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Authors: Mary Burton

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The Tracker

BOOK: The Tracker
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“I don’t want to kill you.

Just leave me be and let me return to my life.”

“Can’t do that.” He took another step, and then another.

She squeezed the trigger.

Nick reacted quickly, diving to his left, but he wasn’t quick enough.

Buckshot sprayed out of the gun, striking him in the leg. Blinding pain seared through his thigh. He hit the ground hard.

Ellie screamed. She stood on the porch, frozen, her hands locked around the gun. Tears welled in her eyes as the truth of what she’d done sunk in. The baby cried louder.

Nick drew in a breath, doing his best to ignore the pain. “I didn’t think you had the guts.”

“I told you to stop.”

Wincing, he pushed himself up so that he was standing. Warm blood ran down his leg. He didn’t have to look at the wound to know it was

Mary Burton
has published eight historical novels, two novellas and a contemporary romance novel for Intimate Moments. A graduate of Hollins University, Burton enjoys scuba diving, yoga and hiking. She is based in Richmond, Virginia, where she lives with her husband and two children.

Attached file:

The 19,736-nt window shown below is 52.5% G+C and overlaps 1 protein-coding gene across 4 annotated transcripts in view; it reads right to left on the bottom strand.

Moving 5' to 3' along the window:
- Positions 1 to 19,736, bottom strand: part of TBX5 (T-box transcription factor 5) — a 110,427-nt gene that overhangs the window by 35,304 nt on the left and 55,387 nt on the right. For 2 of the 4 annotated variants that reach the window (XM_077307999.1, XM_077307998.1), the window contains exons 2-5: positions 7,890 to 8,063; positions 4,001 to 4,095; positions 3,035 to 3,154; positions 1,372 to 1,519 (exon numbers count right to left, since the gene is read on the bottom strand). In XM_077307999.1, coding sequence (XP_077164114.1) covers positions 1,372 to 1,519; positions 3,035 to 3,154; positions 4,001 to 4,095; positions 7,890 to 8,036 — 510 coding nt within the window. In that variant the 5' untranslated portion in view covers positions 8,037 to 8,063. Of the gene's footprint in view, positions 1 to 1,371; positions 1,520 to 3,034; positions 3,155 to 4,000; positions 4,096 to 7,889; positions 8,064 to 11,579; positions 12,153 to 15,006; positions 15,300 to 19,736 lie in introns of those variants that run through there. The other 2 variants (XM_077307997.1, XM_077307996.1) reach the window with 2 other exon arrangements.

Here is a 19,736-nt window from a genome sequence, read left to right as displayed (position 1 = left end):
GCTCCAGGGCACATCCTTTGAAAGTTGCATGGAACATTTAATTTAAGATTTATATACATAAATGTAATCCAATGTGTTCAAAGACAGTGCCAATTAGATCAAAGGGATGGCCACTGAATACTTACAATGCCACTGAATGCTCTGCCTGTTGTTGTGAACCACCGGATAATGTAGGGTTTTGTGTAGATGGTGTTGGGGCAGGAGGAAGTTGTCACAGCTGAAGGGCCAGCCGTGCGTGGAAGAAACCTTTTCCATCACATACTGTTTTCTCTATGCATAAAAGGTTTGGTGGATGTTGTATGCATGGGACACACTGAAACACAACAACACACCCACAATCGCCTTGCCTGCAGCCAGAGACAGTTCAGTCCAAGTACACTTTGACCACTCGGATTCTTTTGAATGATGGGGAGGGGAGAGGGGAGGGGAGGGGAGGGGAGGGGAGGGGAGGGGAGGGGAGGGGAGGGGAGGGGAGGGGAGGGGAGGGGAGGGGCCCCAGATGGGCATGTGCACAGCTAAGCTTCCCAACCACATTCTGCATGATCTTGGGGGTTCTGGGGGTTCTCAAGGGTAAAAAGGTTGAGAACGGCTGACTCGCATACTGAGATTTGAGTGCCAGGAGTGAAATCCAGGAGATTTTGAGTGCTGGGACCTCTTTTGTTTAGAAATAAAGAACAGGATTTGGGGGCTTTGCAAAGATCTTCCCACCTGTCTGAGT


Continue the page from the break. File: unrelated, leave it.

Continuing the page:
Bounty hunter. Killer.

Nick Baron had been called them all.

A cold spring breeze blew as Nick strode down the main street of Thunder Canyon. His black duster grazed the top of scuffed boots and his spurs jangled as he crossed the muddy street toward the saloon.

He knew people watched him.

His gaze was hooded by his wide-brimmed hat, but he noticed the two men in front of the mercantile. They’d been deep in conversation when one had glanced up and spotted Nick heading toward them. The man’s face paled. He whispered something to his companion and the two scurried across the street. A portly woman closed the curtains of her millinery shop as Nick passed. Several women hustled their children inside.